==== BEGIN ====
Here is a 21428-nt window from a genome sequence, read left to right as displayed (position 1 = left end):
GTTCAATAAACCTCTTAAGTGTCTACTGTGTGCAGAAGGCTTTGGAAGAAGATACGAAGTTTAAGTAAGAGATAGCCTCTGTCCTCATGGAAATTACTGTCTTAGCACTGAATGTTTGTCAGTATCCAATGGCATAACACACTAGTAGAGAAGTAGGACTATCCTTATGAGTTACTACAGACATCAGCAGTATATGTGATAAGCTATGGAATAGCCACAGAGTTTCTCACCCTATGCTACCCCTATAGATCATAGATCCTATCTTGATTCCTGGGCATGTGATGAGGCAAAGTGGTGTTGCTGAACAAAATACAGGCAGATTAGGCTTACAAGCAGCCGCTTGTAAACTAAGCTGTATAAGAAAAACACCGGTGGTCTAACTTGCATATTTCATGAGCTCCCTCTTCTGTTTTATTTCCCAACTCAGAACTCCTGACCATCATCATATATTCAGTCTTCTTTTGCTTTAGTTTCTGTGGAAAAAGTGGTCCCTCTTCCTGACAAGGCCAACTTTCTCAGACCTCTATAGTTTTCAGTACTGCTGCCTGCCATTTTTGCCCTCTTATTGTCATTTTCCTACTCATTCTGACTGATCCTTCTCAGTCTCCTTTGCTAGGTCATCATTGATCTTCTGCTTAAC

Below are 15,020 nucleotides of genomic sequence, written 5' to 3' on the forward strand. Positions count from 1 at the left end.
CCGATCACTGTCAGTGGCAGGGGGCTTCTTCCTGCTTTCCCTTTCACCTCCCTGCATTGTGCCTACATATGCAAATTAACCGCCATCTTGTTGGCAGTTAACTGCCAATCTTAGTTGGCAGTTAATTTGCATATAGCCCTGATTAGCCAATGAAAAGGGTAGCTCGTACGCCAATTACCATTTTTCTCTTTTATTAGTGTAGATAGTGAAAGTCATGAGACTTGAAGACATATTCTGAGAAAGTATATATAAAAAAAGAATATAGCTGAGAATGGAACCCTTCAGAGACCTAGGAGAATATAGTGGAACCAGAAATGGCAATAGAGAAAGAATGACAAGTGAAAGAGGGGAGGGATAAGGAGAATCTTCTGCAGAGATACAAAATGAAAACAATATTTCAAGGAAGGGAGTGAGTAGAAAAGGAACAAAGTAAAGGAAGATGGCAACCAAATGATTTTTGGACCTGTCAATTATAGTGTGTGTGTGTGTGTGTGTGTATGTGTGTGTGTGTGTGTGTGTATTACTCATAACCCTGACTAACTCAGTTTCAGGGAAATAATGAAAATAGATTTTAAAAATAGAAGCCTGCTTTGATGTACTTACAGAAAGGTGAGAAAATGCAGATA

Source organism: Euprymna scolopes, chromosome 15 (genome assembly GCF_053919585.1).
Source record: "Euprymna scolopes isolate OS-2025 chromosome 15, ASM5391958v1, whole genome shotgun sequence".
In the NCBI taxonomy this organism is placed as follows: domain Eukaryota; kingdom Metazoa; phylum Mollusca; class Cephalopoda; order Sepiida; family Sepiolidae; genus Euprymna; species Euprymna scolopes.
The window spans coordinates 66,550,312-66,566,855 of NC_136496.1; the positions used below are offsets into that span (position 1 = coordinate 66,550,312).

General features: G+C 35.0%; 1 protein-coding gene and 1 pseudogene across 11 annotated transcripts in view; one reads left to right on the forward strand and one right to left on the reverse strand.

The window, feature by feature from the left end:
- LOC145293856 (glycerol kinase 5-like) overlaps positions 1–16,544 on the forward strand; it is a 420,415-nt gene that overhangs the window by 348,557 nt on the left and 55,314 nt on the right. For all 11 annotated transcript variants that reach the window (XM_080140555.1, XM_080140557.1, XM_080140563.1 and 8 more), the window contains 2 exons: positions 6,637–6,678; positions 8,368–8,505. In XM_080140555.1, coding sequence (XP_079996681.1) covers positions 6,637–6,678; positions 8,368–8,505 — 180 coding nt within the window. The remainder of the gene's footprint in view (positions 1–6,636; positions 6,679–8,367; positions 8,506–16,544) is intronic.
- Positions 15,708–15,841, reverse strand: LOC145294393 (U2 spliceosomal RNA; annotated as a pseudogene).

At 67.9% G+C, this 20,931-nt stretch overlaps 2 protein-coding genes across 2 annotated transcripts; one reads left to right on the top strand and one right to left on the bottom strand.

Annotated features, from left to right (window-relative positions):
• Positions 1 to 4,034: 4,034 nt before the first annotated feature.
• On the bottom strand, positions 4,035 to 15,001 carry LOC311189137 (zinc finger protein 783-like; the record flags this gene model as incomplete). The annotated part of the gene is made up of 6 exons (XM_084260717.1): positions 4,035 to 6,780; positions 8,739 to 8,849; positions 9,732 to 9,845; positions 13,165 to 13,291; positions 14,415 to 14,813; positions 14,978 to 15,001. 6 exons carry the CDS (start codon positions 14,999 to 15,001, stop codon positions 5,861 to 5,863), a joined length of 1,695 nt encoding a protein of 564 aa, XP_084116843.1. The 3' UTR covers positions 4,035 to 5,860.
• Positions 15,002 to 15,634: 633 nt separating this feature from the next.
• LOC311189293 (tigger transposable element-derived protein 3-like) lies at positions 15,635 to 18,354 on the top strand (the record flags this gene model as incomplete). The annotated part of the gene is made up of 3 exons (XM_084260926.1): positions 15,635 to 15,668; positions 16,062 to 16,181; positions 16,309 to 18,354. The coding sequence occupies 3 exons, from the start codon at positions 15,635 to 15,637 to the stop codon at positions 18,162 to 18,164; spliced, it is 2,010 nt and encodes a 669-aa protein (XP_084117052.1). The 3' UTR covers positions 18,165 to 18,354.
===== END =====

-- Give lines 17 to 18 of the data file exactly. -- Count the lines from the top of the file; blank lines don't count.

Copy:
• Positions 15,002 to 15,634: 633 nt separating this feature from the next.
• LOC311189293 (tigger transposable element-derived protein 3-like) lies at positions 15,635 to 18,354 on the top strand (the record flags this gene model as incomplete). The annotated part of the gene is made up of 3 exons (XM_084260926.1): positions 15,635 to 15,668; positions 16,062 to 16,181; positions 16,309 to 18,354. The coding sequence occupies 3 exons, from the start codon at positions 15,635 to 15,637 to the stop codon at positions 18,162 to 18,164; spliced, it is 2,010 nt and encodes a 669-aa protein (XP_084117052.1). The 3' UTR covers positions 18,165 to 18,354.